The buried section of Bassett Creek, visible only to urban explorers and users of Google Maps.
The world as we see it on the maps on the screens of our smartphones – which, if you’re like me, is one of the primary ways you experience it – isn’t always what it seems. Occasionally, the ghostly algorithmic cartographers of Google Maps will put some geographic or infrastructural feature across your path that exists on screen, but doesn’t seem to relate to anything you see once you look up from the your phone.
One of the best examples of this is found looking at the area around West River Parkway in the Warehouse District of downtown Minneapolis, near Eighth Avenue North. Here, you can trace an inlet from the Mississippi River that attenuates into a thin blue stream about the same thickness as Minnehaha Creek, several miles south. This stream seems to run under the parkway, right between twin icons of Minneapolis haute cuisine Borough and Bar La Grassa, and then follow a course down Eighth Avenue. It runs beneath Fourth Street, then I-94, and then the Olson Highway. It follows a series of sharp, rectilinear turns through North Minneapolis, finally meeting up with Bassett Creek near Van White Memorial Parkway. From the look of the map from above, you could walk alongside this stream in a pair of waders, through parking lots and under roads. This ghostly water feature is marked “Bassett Creek.”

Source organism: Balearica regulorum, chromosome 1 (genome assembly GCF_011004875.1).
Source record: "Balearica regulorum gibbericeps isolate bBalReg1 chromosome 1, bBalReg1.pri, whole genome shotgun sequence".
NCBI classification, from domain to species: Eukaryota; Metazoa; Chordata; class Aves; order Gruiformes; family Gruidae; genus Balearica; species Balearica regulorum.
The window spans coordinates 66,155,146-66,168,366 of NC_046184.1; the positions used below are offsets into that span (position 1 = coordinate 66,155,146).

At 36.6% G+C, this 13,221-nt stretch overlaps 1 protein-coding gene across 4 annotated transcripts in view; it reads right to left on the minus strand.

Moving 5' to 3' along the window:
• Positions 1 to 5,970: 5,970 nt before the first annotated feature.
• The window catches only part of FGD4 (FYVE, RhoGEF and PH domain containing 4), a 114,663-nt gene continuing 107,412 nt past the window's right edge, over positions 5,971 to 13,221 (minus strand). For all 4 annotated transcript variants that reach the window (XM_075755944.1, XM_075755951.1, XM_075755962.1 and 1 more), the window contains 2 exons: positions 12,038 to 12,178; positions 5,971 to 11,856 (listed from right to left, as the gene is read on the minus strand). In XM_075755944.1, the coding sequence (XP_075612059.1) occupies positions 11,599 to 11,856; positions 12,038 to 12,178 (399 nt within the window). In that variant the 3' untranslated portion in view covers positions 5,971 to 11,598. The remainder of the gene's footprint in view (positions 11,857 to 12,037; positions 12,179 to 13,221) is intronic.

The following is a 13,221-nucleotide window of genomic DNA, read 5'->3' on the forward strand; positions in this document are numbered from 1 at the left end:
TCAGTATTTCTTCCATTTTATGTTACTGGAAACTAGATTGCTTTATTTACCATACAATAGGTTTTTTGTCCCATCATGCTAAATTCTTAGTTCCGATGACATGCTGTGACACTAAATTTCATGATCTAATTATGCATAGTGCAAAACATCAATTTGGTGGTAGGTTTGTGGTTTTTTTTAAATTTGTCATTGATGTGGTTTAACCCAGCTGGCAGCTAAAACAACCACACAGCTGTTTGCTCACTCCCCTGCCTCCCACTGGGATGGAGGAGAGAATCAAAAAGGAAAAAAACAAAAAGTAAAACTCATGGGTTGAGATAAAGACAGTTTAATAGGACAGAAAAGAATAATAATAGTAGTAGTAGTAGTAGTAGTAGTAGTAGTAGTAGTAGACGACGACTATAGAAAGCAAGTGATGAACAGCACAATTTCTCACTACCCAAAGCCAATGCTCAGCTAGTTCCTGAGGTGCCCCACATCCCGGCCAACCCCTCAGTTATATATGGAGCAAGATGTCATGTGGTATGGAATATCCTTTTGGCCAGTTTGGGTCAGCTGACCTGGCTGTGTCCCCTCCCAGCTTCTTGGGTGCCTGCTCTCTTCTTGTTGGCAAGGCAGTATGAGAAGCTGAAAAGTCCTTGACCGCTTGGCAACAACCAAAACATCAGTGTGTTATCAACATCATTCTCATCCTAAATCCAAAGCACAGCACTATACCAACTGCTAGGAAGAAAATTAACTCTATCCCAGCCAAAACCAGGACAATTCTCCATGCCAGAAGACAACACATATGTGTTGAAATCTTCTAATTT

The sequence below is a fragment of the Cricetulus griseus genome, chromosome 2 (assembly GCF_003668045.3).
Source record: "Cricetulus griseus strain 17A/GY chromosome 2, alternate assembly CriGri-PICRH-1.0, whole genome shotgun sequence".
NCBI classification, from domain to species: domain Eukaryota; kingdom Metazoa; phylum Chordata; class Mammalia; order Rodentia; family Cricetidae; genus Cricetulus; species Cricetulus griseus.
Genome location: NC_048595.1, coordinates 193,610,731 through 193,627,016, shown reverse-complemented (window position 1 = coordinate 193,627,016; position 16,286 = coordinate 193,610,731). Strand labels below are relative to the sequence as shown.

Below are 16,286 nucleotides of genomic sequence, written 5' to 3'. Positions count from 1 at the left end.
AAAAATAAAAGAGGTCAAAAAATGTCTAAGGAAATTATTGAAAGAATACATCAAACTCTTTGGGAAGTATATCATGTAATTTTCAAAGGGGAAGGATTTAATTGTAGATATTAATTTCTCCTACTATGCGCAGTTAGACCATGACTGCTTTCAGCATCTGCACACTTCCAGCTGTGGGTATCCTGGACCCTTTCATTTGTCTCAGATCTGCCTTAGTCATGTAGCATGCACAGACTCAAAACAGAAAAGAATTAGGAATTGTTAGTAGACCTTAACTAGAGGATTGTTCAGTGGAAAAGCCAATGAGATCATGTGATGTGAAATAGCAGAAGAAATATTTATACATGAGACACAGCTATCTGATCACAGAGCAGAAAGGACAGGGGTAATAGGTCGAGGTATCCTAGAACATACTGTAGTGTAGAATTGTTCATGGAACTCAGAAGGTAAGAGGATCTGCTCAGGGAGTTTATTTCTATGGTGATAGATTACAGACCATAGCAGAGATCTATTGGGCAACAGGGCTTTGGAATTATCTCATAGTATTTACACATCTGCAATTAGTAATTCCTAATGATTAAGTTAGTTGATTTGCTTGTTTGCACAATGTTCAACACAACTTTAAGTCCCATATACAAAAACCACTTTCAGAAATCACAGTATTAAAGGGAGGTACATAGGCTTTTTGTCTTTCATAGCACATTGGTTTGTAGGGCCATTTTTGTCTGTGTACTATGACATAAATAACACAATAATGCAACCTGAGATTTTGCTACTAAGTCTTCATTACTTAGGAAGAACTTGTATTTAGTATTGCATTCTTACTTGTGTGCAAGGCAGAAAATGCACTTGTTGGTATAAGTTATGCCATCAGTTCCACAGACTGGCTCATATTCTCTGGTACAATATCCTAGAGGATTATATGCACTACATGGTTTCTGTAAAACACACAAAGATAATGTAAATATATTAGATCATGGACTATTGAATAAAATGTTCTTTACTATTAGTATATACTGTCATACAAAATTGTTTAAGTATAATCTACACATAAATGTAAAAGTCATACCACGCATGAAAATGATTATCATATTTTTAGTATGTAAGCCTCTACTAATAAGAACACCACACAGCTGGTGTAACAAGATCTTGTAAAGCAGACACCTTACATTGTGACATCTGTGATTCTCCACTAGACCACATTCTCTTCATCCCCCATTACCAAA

Switch to satellite mode, though – or better yet, visit in person – and you’ll see it’s not there.
Not on the surface, anyway. This leg of Bassett Creek is there, but it’s buried well beneath the surface of your path, entombed in a culvert over a century old and 80 feet down, in the remains of a deep valley that once carried the prehistoric Mississippi River. That’s where it drains, too, and not the opposite – the creek originates at Medicine Lake, and runs aboveground for miles before it disappears beneath the ground somewhere around Dupont Avenue and breaks off into a few branches. Why this particular branch shows up on Google Maps so prominently is unclear, but it’s a good excuse to follow a meandering path through the city trying to walk along the banks of the creek above.
Many have followed the same path, but below. Bassett Creek is sort of legendary among certain subsets of the Twin Cities population, or at least for those in the middle of the Venn diagram where interests in neglected histories, environmental science and reckless urban exploration converge. I remember hearing stories about Bassett Creek for years, the buried creek beneath downtown that may or may not have been the one-time northern equivalent of Minnehaha Creek.